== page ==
Friday, December 11, 2020

The Walking Foot Makes All the Difference / Beauties Pageant 109

As I sit down to write this post, I’m thinking there’s little left to say about my finish for this week. It’s my second Merrily quilt, featuring a fabric collection of the same name from Gingiber, and it’s almost identical to the original one I made earlier this year. (If you want more information about the pattern and fabrics and such, head to my July 31 post. And yes, Lark Cottons still has three of the panels in stock.)

The most noteworthy difference is the quilting. Merrily #1 was shipped off to a longarmer for a swirly quilting treatment with holly and berries. I quilted Merrily #2 myself, in a simple crosshatch. I really like it and—get this!—I really enjoyed quilting it with my new walking foot.


Now, I knew that my walking foot was worn down. I could see it in the quality of my quilting as I encountered more and more puckering. As a rule, whenever puckering happens, I decrease the pressure of my presser foot because too much pressure causes puckering, right? Yes, usually. I think that plan of attack was making the problem worse in this situation, however. My old walking foot had been used so much—and rendered so ineffective—that I probably should have been increasing the pressure, just to get the foot to move the quilt sandwich through my machine better.

A picture may best illustrate what I mean. The one below compares the two feet. The rubber bits on my old foot, on the right, were so worn that it’s amazing that I managed to quilt anything with it.

Do you quilt with a walking foot, and if you do, do you replace it regularly? I had been using my previous one for over five years. I’m going to keep track of how many projects I can quilt with it before replacing it again.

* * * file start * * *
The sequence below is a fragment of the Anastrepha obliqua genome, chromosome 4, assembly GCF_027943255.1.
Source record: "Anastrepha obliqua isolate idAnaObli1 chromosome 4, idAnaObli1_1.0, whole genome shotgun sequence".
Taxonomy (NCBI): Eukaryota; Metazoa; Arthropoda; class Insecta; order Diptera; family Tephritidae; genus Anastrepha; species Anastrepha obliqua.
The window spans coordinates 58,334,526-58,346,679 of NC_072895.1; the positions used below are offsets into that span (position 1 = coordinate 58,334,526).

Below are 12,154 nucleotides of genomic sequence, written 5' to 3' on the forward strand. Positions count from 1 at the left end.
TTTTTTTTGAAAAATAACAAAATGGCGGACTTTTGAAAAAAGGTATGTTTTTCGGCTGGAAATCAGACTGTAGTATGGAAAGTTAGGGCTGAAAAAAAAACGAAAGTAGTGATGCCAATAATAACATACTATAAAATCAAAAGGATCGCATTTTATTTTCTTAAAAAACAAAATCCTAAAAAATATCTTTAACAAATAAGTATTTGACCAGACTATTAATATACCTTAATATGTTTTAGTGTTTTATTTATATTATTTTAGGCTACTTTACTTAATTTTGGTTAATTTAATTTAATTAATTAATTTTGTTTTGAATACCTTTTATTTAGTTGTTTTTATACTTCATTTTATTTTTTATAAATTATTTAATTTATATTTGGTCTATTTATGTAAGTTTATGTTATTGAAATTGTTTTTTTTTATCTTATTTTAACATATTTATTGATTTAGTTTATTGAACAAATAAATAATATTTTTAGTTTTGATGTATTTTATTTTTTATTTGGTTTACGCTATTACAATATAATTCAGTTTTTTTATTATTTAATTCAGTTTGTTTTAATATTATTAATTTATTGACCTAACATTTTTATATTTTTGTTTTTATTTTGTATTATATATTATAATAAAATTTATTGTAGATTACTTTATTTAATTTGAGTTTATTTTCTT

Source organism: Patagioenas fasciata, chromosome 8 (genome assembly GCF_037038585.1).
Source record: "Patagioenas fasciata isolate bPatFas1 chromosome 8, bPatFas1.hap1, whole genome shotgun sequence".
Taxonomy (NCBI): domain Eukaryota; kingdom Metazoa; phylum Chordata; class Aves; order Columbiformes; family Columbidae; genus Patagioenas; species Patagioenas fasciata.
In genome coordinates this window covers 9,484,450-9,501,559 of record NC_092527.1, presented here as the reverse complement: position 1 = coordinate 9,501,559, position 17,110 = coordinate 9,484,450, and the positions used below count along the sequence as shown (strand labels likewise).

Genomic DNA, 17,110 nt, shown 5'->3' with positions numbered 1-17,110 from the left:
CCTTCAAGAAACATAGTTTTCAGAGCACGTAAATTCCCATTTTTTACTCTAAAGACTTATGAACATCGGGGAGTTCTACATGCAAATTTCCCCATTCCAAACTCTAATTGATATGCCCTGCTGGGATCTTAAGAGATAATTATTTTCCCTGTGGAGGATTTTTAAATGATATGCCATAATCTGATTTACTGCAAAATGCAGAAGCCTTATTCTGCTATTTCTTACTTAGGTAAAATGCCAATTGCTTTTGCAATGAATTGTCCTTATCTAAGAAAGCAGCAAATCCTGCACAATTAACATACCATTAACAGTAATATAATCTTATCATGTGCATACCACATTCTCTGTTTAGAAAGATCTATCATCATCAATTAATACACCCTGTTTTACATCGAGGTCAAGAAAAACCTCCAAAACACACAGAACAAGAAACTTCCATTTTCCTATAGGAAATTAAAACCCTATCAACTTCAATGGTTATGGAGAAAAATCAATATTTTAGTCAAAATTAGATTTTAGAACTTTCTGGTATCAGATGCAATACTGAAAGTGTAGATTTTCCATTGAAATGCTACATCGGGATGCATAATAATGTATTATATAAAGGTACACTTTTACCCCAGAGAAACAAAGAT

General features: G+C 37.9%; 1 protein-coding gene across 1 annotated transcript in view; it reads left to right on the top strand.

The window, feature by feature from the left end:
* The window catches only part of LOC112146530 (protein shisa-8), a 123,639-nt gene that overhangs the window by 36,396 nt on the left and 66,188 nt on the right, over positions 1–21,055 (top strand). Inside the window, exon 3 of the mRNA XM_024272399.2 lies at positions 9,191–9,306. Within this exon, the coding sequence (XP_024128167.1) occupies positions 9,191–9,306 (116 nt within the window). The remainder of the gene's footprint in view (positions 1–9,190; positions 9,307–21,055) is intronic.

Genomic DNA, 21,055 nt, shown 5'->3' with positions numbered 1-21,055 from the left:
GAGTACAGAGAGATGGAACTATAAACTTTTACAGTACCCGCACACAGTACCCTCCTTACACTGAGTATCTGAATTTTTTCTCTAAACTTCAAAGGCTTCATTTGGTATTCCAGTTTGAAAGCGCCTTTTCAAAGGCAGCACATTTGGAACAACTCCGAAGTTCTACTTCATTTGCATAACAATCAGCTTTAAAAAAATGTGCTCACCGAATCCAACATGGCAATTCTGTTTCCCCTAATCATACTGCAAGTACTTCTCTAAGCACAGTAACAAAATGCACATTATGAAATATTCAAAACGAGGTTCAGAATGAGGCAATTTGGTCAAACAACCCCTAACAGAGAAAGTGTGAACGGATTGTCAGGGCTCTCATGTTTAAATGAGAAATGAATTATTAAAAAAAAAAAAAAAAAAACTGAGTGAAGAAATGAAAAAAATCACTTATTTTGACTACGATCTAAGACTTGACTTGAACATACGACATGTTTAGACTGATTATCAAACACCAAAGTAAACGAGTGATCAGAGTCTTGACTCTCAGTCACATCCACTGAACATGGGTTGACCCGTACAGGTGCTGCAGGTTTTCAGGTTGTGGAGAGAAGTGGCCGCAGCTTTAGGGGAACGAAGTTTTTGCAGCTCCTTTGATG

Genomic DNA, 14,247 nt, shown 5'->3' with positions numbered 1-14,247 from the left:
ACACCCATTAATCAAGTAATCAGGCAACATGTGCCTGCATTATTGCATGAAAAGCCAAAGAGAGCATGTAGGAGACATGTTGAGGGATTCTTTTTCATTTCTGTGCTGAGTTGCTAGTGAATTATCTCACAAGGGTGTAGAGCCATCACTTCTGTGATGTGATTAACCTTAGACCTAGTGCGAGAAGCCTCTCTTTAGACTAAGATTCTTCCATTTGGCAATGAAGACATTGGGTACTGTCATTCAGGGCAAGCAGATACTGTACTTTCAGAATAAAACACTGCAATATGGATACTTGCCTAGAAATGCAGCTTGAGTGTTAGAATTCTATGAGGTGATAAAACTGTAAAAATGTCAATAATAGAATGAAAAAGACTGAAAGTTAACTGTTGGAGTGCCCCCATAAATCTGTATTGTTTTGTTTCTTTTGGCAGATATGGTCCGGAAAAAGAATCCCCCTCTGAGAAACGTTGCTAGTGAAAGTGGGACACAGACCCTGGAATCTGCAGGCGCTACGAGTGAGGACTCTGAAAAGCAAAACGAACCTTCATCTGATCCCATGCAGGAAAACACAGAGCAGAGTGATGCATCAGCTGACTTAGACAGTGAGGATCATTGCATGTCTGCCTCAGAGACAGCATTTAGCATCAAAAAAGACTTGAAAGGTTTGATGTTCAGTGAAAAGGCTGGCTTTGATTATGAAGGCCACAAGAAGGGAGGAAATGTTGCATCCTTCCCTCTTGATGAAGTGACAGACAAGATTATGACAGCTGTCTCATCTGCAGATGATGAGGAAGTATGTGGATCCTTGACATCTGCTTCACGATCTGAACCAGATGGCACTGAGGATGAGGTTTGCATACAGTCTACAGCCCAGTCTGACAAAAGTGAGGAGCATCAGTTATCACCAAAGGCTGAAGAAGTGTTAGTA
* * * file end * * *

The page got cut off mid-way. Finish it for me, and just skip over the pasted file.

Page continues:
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  1. Very cute quilt! I never thought to look at how worn the walking foot was, but I can tell you that a brand name walking foot that comes from your machine manufacturer makes a huge difference over a generic one. It just fits and stitches better, at least for me. Have a good weekend!

  2. Oh, very interesting observation, Michelle. I'll be keeping a look at my walking foot with new eyes for sure.

  3. Merrily is an adorable quilt! Hmmmm...., I’m thinking I may need to do a cross hatch on my elephant quilt - once I get the old quilting ripped out.


  4. Love this quilt. I checked out your first one too... darling. I tend to use my walking foot mostly for putting binding on, I spoiled because I have a big, computerized long arm to quilt my stuff. But I really like your cross hatch a lot. It's something I don't think I would try with my long arm. And, wow, you do use your walking foot a lot if the bottom in gone! I should check mine too.

  5. I have Merrily and the panels, haven't made them into anything yet. That is a very cute quilt! I have a Janome with an AcuFeed foot (similar to a walking foot) and it's the only thing I use for quilting right now. I really like it, so much more than my other machines' walking feet.

  6. Ohh, good to know... though I think my walking foot has "steel" theeth instead of rubber... but I would not have thought about it in your shoes. Glad you figured it out!

  7. Hi Michelle! Well, I'll be. I never, ever would have thought that a Walking Foot had a shelf life. I use mine fairly often, and you can bet that I'll be checking it out before I use it again. In fact, I'm going to just pull it out and give it a good eyeballing. Hmm. Your quilt looks lovely! I am a huge fan of the crosshatch - it looks like the perfect choice. {{Hugs}} ~smile~ Roseanne

  8. Whoa! I can really see the difference! Cute quilt!!! I like it in crosshatching. I use my walking foot to apply long borders and binding. I've never replaced it in 25 years. But I'll check it out tonight when I'm doing a binding.

  9. It never occurred to me to replace my walking foot. Guess I better go take a look at it. Thanks for the tip.

  10. I've never heard of a walking foot wearing out. Is it a brand that that's made for your sewing machine? If so, can't the manufacturer replace the foot part, at the bottom? I'm sure mine can be replaced, if it's ever needed. It's good to know you're quilting your own quilts though! I admire anyone who makes the time to do it themselves.


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